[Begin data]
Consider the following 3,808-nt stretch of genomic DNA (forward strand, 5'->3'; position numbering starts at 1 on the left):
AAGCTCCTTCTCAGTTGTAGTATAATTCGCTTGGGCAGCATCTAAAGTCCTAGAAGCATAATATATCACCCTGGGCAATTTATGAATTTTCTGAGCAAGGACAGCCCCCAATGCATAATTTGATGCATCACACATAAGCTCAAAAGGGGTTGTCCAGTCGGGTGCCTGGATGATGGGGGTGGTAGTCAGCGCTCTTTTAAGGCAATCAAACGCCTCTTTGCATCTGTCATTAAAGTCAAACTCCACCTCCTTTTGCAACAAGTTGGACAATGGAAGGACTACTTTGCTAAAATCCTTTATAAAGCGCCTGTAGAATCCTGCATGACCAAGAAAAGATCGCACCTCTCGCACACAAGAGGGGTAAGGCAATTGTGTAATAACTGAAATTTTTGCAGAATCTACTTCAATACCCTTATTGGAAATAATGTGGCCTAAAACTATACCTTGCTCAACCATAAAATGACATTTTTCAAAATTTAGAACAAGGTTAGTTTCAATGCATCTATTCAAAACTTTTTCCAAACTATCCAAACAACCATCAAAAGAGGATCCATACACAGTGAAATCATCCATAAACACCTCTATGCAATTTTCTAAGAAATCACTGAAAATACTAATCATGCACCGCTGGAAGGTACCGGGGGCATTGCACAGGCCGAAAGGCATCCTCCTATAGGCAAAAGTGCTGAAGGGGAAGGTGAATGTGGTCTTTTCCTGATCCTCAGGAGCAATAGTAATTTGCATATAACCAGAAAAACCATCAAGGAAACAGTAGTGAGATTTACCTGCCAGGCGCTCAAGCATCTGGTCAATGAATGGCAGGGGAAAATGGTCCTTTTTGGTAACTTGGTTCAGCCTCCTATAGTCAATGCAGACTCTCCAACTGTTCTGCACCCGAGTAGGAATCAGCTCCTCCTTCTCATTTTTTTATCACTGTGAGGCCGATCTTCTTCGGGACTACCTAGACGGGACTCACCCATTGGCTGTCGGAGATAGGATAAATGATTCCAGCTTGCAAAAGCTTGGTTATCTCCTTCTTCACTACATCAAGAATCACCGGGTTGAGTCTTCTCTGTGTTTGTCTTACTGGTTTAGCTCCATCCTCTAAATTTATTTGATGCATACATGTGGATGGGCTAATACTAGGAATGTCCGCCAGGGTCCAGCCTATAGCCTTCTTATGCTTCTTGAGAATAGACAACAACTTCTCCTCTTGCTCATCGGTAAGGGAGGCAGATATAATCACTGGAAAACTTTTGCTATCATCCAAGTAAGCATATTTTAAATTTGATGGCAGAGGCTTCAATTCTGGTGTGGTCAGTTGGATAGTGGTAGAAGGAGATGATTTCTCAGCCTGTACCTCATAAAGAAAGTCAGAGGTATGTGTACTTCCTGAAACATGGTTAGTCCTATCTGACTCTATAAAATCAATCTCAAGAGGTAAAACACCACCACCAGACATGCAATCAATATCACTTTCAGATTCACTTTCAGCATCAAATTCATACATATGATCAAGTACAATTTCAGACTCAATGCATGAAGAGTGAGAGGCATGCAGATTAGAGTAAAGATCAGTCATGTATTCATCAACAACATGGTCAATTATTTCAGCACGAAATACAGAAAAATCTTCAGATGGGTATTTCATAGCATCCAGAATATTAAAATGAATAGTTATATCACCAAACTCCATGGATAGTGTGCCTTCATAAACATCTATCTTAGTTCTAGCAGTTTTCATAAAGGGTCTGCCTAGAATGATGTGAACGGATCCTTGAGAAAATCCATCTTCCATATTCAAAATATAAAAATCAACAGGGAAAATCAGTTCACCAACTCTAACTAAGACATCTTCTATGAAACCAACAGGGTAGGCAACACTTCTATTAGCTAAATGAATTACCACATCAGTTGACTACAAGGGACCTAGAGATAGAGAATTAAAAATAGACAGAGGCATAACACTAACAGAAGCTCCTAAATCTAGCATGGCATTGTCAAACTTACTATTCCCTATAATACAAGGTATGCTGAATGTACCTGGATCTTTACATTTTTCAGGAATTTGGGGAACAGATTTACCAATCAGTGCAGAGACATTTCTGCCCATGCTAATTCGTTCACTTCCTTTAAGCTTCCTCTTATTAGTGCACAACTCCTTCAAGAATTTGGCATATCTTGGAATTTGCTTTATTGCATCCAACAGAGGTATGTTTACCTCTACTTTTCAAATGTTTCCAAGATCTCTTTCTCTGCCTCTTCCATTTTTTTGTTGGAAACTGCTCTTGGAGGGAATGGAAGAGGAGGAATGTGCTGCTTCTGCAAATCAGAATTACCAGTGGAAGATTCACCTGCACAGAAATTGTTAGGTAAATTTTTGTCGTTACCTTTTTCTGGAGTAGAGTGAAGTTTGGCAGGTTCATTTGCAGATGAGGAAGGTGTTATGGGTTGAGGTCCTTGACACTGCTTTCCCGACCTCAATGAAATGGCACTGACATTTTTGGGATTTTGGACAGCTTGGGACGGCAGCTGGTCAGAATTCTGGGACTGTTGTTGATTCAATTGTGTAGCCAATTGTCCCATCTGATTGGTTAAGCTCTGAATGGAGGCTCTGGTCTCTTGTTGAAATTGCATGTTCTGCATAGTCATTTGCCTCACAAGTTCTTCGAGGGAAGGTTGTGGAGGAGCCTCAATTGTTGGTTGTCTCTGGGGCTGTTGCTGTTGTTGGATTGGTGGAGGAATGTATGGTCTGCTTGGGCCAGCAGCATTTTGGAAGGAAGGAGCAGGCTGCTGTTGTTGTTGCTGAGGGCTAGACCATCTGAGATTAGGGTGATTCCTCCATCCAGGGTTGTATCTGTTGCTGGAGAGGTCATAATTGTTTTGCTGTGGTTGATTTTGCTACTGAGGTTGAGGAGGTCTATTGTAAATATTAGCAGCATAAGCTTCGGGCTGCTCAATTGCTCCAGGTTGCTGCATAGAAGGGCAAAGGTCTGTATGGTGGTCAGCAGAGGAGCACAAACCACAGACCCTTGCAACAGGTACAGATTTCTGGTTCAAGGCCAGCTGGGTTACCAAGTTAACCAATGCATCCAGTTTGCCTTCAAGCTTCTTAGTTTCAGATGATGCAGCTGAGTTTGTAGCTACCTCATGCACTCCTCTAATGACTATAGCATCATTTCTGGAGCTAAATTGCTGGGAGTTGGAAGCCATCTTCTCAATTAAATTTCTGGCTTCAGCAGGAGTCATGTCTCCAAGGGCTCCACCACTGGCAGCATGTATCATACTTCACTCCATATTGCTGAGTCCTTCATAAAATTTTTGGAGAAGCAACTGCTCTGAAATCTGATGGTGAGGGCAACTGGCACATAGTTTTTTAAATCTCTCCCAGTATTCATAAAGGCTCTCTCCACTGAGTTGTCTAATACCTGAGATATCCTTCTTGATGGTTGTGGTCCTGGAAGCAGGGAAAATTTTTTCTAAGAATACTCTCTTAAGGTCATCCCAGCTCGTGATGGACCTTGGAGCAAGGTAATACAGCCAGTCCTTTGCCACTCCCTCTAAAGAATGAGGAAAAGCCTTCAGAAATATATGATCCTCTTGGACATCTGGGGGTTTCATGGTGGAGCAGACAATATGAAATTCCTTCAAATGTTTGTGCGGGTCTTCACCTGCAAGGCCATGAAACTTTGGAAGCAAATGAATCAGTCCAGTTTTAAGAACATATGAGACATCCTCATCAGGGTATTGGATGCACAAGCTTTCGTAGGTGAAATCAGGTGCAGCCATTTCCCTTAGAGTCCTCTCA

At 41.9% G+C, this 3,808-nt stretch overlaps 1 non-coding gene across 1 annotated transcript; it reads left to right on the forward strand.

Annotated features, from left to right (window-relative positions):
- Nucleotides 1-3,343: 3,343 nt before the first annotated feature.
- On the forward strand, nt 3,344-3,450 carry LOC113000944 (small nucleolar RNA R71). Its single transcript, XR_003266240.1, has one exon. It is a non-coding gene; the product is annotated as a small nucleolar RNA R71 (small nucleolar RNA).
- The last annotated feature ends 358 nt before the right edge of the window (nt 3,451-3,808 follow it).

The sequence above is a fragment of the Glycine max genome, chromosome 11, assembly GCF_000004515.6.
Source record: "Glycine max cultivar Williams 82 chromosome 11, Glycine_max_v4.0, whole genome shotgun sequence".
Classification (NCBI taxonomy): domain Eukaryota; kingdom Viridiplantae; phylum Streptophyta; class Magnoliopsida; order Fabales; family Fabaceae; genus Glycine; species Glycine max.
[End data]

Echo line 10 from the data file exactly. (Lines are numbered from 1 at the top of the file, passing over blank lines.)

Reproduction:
Classification (NCBI taxonomy): domain Eukaryota; kingdom Viridiplantae; phylum Streptophyta; class Magnoliopsida; order Fabales; family Fabaceae; genus Glycine; species Glycine max.